As the Fed was meeting to consider cutting interest rates, it lost control of the very benchmark rate that it manages.Market Insiderread more
Activists with Black Lives Matter, who met privately with Buttigieg in the weeks after police shot and killed Eric Logan, say the 37-year-old mayor brushed off their concerns...2020 Electionsread more
Trump said he "is revoking" a federal waiver that allowed the state to craft its own rules on greenhouse gas emissions from vehicles.Politicsread more
Wall Street economists think the Fed will cut rates by 25 basis points at its September meeting but have differing views about what will happen in the future.Marketsread more
FedEx CEO Fred Smith mentioned Amazon as one of his competitors during Tuesday's earnings call, a shift in stance for a company that's long downplayed Amazon's move into the...Technologyread more
J.P. Morgan Chase chief Dimon says he doesn't think the U.S. is close to recession and called the Fed's Powell "a quality human."Marketsread more
Check out the companies making headlines in midday trading.Market Insiderread more
Drone and missile debris recovered by investigators at the Saudi Aramco attack site is proof of Iranian culpability, a Saudi defense ministry representative told media on...World Politicsread more
FedEx CEO Fred Smith is "basically implying that we're going to import" a global slowdown, says CNBC's Jim Cramer.Investingread more
The unspecified action comes after the U.S. accused Iran of carrying out the weekend attacks on critical Saudi oil installations.Politicsread more
Four Wall Street firms downgraded FedEx after the company's poor earnings report.Marketsread more
(Updates shares, adds peer stock performance data)
April 23 (Reuters) - Lockheed Martin Corp reported a better-than-expected 47 percent jump in quarterly profit on Tuesday and raised its annual profit forecast, helped by strong demand for its missiles and fighter jets, sending its shares up 6 percent.
The Pentagon's biggest weapons supplier is the first major defense company to report first-quarter earnings this week, which Wall Street generally expects to be higher than a year ago as the industry benefits from increased U.S. defense spending and global demand for jets and munitions.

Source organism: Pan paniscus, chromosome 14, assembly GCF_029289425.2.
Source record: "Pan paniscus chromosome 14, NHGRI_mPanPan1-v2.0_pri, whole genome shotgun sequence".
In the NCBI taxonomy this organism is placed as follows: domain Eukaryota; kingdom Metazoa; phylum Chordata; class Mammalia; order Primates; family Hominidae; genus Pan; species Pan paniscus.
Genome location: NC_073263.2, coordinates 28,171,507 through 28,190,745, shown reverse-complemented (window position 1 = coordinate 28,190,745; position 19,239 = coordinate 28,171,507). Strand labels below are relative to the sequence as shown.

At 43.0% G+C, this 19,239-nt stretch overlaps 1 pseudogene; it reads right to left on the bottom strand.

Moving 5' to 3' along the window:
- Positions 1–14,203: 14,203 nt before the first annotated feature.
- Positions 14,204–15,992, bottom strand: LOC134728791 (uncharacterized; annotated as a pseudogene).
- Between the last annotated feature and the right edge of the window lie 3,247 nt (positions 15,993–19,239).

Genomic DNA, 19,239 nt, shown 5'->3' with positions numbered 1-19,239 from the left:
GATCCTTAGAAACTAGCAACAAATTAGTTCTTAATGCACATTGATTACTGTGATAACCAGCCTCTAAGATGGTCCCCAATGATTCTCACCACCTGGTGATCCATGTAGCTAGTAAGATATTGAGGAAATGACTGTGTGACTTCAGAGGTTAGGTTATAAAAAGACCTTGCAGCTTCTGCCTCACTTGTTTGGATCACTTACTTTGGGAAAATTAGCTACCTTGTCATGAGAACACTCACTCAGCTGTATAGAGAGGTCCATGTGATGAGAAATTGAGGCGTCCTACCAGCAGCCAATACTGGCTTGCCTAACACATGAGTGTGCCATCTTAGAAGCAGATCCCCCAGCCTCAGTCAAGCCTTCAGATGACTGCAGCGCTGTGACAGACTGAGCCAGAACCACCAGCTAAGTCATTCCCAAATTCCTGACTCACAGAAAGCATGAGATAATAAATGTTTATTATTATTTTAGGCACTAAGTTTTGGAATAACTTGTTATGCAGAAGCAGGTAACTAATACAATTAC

Its results sent the whole sector higher, with Northrop Grumman Corp, Raytheon Co and General Dynamics Corp shares all up more than 2 percent.
Lockheed's Missiles and Fire Control business, which makes missile defenses like the Terminal High Altitude Area Defense (THAAD), was one of its best-performing units.
On April 1, the unit was awarded a THAAD interceptor missile contract worth $2.4 billion, some of which are slated to be delivered to Saudi Arabia, which could boost earnings for the current quarter.
Overall, the Bethesda, Maryland-based company said its earnings rose to $1.70 billion, or $5.99 per share, in the first quarter ended March 31, from $1.16 billion, or $4.02 per share, a year earlier. That was partly helped by a $75 million dollar boost from additional tax deductions on foreign military sales.
Excluding that one-time gain, Lockheed reported $5.73 per share profit, well ahead of the $4.34 per share that Wall Street had expected, on average, according to IBES data from Refinitiv.
Lockheed's overall net sales for the quarter rose 23 percent to $14.34 billion. The company's sales backlog grew to $133.5 billion, up 3 billion over the quarter.
Lockheed shares were up 5.8 percent at $333.85 in early trading.
JET SALES UP
Operating margins at the aeronautics division, Lockheed's biggest, fell to 10.5 percent in the first quarter from 10.8 percent a year earlier, but sales were up 27 percent to $5.5 billion on demand for the F-35 jet and some classified contracts.
The United States is considering expanding sales of Lockheed-made F-35 fighter jets to five new nations including Romania, Greece and Poland as European allies bulk up their defenses in the face of a strengthening Russia, a Pentagon official told Congress in early April.
The F-35, a key program for Lockheed, suffered a setback earlier this month when a Japanese F-35 stealth fighter crashed in the Pacific Ocean close to northern Japan. The aircraft was less than a year old and was the first F-35 assembled in Japan.
The company highlighted some risks in its earnings report, including U.S. "government actions to prevent the sale or delivery of the corporation's products" to Turkey.
The U.S. Congress recently introduced several bipartisan resolutions targeting Turkey, calling on President Donald Trump's administration to impose sanctions or prohibit the transfer of F-35 fighter aircraft.
At issue is Ankara's unwillingness to reverse a decision to purchase a Russian-made missile defense system, forcing the United States to explore a future for the F-35 program without Turkey, which makes parts of the fuselage, landing gear and cockpit displays. (Reporting by Mike Stone in Washington D.C. and Sanjana Shivdas in Bengaluru; Editing by Shinjini Ganguli and Bill Rigby)